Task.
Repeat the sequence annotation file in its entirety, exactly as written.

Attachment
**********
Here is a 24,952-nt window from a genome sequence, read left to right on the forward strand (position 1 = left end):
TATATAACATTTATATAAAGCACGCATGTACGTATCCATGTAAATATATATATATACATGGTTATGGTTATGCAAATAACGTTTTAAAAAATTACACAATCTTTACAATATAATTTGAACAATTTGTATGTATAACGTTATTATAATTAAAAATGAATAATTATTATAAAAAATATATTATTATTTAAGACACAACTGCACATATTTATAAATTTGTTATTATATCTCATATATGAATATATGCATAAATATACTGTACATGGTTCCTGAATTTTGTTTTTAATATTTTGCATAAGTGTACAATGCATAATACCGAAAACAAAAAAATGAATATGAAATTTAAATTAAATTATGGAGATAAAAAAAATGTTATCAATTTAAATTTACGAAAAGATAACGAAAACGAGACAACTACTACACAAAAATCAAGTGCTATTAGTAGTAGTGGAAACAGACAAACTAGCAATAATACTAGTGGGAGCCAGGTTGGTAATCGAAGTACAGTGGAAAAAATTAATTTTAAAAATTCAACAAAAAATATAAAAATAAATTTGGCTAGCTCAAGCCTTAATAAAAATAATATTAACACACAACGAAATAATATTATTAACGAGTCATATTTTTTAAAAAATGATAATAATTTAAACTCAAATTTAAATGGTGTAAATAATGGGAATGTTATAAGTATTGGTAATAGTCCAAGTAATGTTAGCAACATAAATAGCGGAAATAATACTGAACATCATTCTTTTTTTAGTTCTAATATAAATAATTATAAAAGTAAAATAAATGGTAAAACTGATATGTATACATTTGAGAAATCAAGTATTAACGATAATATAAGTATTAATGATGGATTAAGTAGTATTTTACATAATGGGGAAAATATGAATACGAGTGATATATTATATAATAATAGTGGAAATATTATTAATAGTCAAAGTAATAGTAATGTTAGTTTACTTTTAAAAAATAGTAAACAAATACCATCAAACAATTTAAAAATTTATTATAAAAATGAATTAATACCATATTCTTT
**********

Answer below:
Here is a 24,952-nt window from a genome sequence, read left to right on the forward strand (position 1 = left end):
TATATAACATTTATATAAAGCACGCATGTACGTATCCATGTAAATATATATATATACATGGTTATGGTTATGCAAATAACGTTTTAAAAAATTACACAATCTTTACAATATAATTTGAACAATTTGTATGTATAACGTTATTATAATTAAAAATGAATAATTATTATAAAAAATATATTATTATTTAAGACACAACTGCACATATTTATAAATTTGTTATTATATCTCATATATGAATATATGCATAAATATACTGTACATGGTTCCTGAATTTTGTTTTTAATATTTTGCATAAGTGTACAATGCATAATACCGAAAACAAAAAAATGAATATGAAATTTAAATTAAATTATGGAGATAAAAAAAATGTTATCAATTTAAATTTACGAAAAGATAACGAAAACGAGACAACTACTACACAAAAATCAAGTGCTATTAGTAGTAGTGGAAACAGACAAACTAGCAATAATACTAGTGGGAGCCAGGTTGGTAATCGAAGTACAGTGGAAAAAATTAATTTTAAAAATTCAACAAAAAATATAAAAATAAATTTGGCTAGCTCAAGCCTTAATAAAAATAATATTAACACACAACGAAATAATATTATTAACGAGTCATATTTTTTAAAAAATGATAATAATTTAAACTCAAATTTAAATGGTGTAAATAATGGGAATGTTATAAGTATTGGTAATAGTCCAAGTAATGTTAGCAACATAAATAGCGGAAATAATACTGAACATCATTCTTTTTTTAGTTCTAATATAAATAATTATAAAAGTAAAATAAATGGTAAAACTGATATGTATACATTTGAGAAATCAAGTATTAACGATAATATAAGTATTAATGATGGATTAAGTAGTATTTTACATAATGGGGAAAATATGAATACGAGTGATATATTATATAATAATAGTGGAAATATTATTAATAGTCAAAGTAATAGTAATGTTAGTTTACTTTTAAAAAATAGTAAACAAATACCATCAAACAATTTAAAAATTTATTATAAAAATGAATTAATACCATATTCTTT